SOUTH PORTLAND — A little over a year ago, the boys’ winter sports teams at South Portland High School began holding weekly conversations with their coaches about what it means to be truly strong, respectful leaders in their community.
Since then, the anti-bullying and domestic violence prevention program has spread throughout the high school’s boys’ teams, and a similar effort was piloted this year with the girls’ basketball and indoor track teams.
On Tuesday, hoping to deliver their message of nonviolence and personal integrity to a wider audience, the students premiered a public service video message featuring the boys’ basketball team and other male students who are active in the high school’s abuse prevention programs.
“It’s actually pretty powerful,” said team captain Matt Beecher, 17, after seeing the video for the first time. “And hearing it come from the mouths of actual high schoolers makes it more realistic.”
South Portland is the first high school in Maine to embrace the national Coaching Boys Into Men anti-bullying and domestic-violence prevention program.
The 12-week curriculum encourages honest locker-room talks on subjects ranging from respectful use of social media to bragging about sexual reputations to understanding consent.
Gov. Paul LePage attended a screening of the video, “Red Riots: Coaching Boys Into Men,” during a noontime student assembly. In praising the video, LePage spoke to the teenagers about his abusive upbringing and his personal campaign to prevent what he called a “heinous crime against humanity.”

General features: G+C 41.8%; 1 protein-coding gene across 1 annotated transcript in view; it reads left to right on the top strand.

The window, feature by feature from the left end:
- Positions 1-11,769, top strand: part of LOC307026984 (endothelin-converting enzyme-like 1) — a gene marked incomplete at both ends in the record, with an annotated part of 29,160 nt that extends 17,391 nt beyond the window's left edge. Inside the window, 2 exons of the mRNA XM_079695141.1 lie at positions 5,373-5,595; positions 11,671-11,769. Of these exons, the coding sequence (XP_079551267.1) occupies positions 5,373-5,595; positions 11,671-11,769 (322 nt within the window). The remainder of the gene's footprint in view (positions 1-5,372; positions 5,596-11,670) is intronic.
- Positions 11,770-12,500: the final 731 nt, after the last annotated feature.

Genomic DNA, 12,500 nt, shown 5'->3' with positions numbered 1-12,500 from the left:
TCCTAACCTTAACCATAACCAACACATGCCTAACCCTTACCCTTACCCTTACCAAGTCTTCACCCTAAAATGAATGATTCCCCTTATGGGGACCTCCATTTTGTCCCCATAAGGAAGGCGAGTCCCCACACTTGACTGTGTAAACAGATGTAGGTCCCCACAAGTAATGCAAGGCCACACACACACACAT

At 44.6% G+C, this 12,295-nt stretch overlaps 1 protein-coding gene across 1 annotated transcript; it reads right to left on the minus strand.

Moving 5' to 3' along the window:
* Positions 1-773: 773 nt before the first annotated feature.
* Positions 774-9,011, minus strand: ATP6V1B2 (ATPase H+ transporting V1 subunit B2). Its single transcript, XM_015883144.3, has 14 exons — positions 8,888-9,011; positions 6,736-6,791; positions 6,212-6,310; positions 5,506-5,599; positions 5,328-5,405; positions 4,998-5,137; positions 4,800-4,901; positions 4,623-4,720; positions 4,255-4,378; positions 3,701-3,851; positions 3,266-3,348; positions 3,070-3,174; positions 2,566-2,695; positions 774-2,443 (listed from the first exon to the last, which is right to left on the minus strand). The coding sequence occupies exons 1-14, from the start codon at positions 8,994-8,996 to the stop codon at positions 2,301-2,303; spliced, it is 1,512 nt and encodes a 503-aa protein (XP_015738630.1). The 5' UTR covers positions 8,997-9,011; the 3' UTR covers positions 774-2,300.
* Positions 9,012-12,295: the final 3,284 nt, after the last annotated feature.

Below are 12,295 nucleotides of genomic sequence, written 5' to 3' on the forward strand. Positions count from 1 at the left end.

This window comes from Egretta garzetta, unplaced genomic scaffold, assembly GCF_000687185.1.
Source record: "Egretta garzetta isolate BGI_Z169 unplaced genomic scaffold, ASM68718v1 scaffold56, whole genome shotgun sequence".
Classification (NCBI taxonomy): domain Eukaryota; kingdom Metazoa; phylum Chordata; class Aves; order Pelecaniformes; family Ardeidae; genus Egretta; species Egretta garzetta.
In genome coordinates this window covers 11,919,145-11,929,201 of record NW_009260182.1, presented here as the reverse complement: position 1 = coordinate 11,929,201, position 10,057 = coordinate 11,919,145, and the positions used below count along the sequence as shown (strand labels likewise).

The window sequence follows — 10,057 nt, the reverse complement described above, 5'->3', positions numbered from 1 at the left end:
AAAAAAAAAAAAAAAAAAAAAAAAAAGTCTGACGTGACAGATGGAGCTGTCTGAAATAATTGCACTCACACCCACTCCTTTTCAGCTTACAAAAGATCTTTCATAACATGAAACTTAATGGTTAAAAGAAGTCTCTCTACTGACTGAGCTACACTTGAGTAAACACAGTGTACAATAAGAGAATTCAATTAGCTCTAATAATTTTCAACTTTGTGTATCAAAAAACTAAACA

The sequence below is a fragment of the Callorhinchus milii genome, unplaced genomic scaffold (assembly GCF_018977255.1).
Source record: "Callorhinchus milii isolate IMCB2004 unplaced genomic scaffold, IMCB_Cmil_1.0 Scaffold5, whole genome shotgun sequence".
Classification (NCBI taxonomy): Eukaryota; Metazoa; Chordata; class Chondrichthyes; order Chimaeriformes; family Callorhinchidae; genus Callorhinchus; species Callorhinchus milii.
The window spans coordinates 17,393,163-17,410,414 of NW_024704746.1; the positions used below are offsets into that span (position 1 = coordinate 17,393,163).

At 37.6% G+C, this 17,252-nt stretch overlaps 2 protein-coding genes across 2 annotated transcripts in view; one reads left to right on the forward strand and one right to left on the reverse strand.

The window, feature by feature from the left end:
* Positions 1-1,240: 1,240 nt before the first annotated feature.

LePage said bullying and domestic violence are related behaviors that are immature and inappropriate uses of power to control and intimidate others.
“Not a single young lady or young man in this room deserves to be abused,” LePage said during a student assembly.
The Coaching Boys Into Men curriculum was developed by the San Francisco-based nonprofit Futures Without Violence and has been used in high schools across the United States. It includes training guidelines for coaches and suggested topics for 15-minute conversations to be held weekly during a three-month sports season.
A similar pilot program for girls’ teams is being developed by the Young Adult Abuse Prevention Program at Family Crisis Services, a Cape Elizabeth-based agency that facilitates abuse prevention programs at South Portland High.
“South Portland is an innovative leader in the state and the nation in this area,” said Carlin Whitehouse, a youth educator at Family Crisis Services who wrote and produced the video with director David Meiklejohn.
The video, at just over a minute long, shows scenes of the basketball team during a practice and a locker room chat with Coach Phil Conley. The voiceover features students in the high school’s Guys & Pies group, which gathers weekly for pizza and conversations about current issues.
“Who we are as men will not be defined by the strength of our arms and legs,” the voiceover says, “but by the strength of our character, our attitudes, our beliefs and our actions.”
Whitehouse said his agency has asked coaches and athletic directors in other Maine school districts to adopt the program. Many liked the idea, he said, “but I think they feel they already have a lot on their plates.”
Todd Livingston, South Portland’s athletic director, said he was swayed by a Coaching Boys Into Men video that was made by students in Texas.
“Listening to those kids talk about the program was very powerful for me,” Livingston said. “And anytime you can provide kids with an opportunity to make a difference in their community, it’s a good thing.”
Livingston said the conversations don’t take that much time and meld with the district’s overall approach to team-building. “It builds on a tradition of treating people with respect and preparing people to be leaders in the community,” Livingston said.
The video is available on YouTube and at www.yaapp.org.
Kelley Bouchard can be contacted at 791-6328 or at: